CSL aims to create a critically needed pathway to scale sustainable production of crops — including coffee, oil palm, cocoa, and others — while also generating lasting social, economic and environmental impacts. This improves access for smallholder producers to markets seeking sustainable products and helps generate additional investments — ultimately creating sustainable commodity value chains as well as business and livelihood opportunities for the people of North Sumatra and Aceh.
Small-scale fisheries employ more than 90 percent of the world’s fishers and are essential for food security, and fighting poverty.
Conservation International holds decades of experience working in coastal fisheries in more than 15 countries across Africa, Asia-Pacific and the Americas. Our Coastal Fisheries Program implements rights-based coastal fisheries reform through our Coastal Fisheries Improvement Project (CFIP) model. The new model focuses on driving social and economic improvements for coastal fisheries, alongside environmental, by combining local market incentives, governance reform, and community capacity building to simultaneously enhance human wellbeing (i.e. food and livelihood security) and environmental sustainability outcomes.
To advocate for and lead a global vision for sustainable freshwater fisheries, Conservation International and partners established the Inland Fisheries Alliance, bringing together organizations and experts to elevate inland fisheries within global development and conservation agendas. Since 2008, we have worked with local fishing communities and government authorities in Tonle Sap Lake, Cambodia, creating a Fisheries and Families Resilience Building Model that incorporates floodplain restoration, fish reserves, alternative livelihoods, microfinance and strengthening local governance – with the goal of scaling this model to other high biodiversity basins like the Amazon and Lake Victoria.
Freshwater and marine aquaculture is an important and growing part of food systems around the world. However, over half of mangroves have been lost in the past 40 years, often due to shrimp farming. Conservation International is working with shrimp farmers, supply chain companies and governments to ensure the industry grows sustainably. In shrimp-farming regions of Indonesia and Ecuador, we are working with farmers to responsibly intensify shrimp production on a portion of their lands while also restoring nearby mangrove forests.
Africa has one of the fastest growing aquaculture sectors — with the potential to improve food security and livelihoods, if done sustainably. Conservation International Ventures – our impact investing arm – has made a loan to the fastest growing aquaculture company in East Africa, Victory Farms, for sustainable tilapia production on Lake Victoria. In addition, we are working with aquaculture stakeholders in Kenya to develop a novel data management platform to facilitate sustainable, nutrition-sensitive growth of the aquaculture sector across the country.
Conservation International is calling attention to human rights abuses taking place at sea and in the processing of seafood around the world. In 2016, Conservation International joined human rights and environmental organizations, along with industry leaders, to co-create the Monterey Framework for Social Responsibility, which is built from a comprehensive set of existing law, policy and guidance frameworks to support three principles of socially responsible seafood. Those are to protect human rights, dignity and access to resources; to ensure equality and equitable opportunity to benefits; and to maintain and improve food and livelihood security. This protocol now has over two dozen commitments from major seafood businesses.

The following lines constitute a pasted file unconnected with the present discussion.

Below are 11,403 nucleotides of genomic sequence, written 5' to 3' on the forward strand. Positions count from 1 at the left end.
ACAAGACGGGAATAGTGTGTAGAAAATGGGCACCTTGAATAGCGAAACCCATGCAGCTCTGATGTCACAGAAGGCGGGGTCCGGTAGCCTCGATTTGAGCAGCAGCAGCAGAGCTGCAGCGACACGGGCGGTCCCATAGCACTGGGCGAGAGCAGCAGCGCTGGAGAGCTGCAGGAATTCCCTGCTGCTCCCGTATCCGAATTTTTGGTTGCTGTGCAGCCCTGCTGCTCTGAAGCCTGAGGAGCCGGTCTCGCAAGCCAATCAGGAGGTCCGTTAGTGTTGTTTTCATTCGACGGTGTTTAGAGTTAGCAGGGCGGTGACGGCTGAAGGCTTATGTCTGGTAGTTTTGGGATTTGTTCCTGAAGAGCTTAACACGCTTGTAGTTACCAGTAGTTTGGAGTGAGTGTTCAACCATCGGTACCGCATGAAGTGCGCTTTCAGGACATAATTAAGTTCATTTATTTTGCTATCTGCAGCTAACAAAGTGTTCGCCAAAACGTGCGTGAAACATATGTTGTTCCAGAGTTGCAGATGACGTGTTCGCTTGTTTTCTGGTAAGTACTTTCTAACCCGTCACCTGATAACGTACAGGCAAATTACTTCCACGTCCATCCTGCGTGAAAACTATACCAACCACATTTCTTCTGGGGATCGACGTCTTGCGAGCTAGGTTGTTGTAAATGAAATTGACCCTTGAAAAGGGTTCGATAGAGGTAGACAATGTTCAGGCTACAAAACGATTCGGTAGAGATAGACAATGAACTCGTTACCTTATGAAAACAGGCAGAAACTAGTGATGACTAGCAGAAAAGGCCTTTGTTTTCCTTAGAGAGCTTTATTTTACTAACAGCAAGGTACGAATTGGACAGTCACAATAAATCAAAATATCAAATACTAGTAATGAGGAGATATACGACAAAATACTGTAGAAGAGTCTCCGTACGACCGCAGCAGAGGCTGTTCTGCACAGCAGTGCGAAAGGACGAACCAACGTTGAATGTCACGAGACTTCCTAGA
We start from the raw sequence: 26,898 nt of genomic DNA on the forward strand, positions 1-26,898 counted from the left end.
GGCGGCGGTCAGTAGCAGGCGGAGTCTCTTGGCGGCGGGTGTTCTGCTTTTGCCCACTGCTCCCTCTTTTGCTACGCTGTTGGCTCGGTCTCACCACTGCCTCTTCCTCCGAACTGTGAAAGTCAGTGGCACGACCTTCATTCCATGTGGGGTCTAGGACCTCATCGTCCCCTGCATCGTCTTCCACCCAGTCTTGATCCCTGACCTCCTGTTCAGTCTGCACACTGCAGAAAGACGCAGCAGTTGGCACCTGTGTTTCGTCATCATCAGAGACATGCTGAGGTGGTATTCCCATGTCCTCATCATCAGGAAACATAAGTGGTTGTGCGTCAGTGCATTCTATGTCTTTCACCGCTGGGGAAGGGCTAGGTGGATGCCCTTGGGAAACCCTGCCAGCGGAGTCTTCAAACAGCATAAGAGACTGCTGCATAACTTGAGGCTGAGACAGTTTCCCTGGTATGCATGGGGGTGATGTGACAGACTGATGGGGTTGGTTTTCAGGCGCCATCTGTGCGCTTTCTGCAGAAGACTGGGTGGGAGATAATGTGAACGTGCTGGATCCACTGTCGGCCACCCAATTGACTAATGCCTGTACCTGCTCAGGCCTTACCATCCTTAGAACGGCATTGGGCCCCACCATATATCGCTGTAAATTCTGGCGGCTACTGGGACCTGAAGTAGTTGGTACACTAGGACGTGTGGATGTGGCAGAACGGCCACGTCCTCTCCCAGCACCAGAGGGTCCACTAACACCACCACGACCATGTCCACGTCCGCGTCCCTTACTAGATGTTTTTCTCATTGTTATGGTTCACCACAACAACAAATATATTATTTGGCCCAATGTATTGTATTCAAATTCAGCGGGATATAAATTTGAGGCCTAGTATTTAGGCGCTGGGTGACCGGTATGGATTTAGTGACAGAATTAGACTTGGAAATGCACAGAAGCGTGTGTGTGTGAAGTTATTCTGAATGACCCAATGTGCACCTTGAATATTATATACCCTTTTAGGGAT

Conservation International and other organizations, governments, companies and researchers have taken the principles of the Monterey Framework and developed a human rights due diligence approach to identify at-risk areas in seafood supply chains, aligned with the UN guiding principles on conducting human rights due diligence. To further this approach, Conservation International developed a social responsibility assessment tool, which can be used to identify risks and design a responsive action plan to improve fishers’ welfare and well-being.
More than four million people, and the economies of several Pacific Island nations, face severe risks from the impacts of climate change on fisheries. Robust modeling done by Conservation International, along with scientists and experts from 21 institutions, demonstrates that if ocean warming continues at current rates, the tuna catch in the combined waters of the 10 Pacific Island states, from Palau in the west to Kiribati in the east, is expected to decline by an average of 20 percent by 2050. This could be devastating for the governments and people who depend on tuna revenue to support livelihoods and vital programs in key sectors, such as education and health.
Conservation International and partners are taking action to make tuna a cornerstone of national food systems by empowering coastal communities to catch more tuna efficiently and safely; ensure the supply of tuna for urban communities; and support Pacific Island countries whose tuna resources are affected by climate change to retain the right to manage the historical levels of tuna caught in their waters.
Johan Rockström, Ph.D.
Senior Vice President
Vice President, Sustainable Production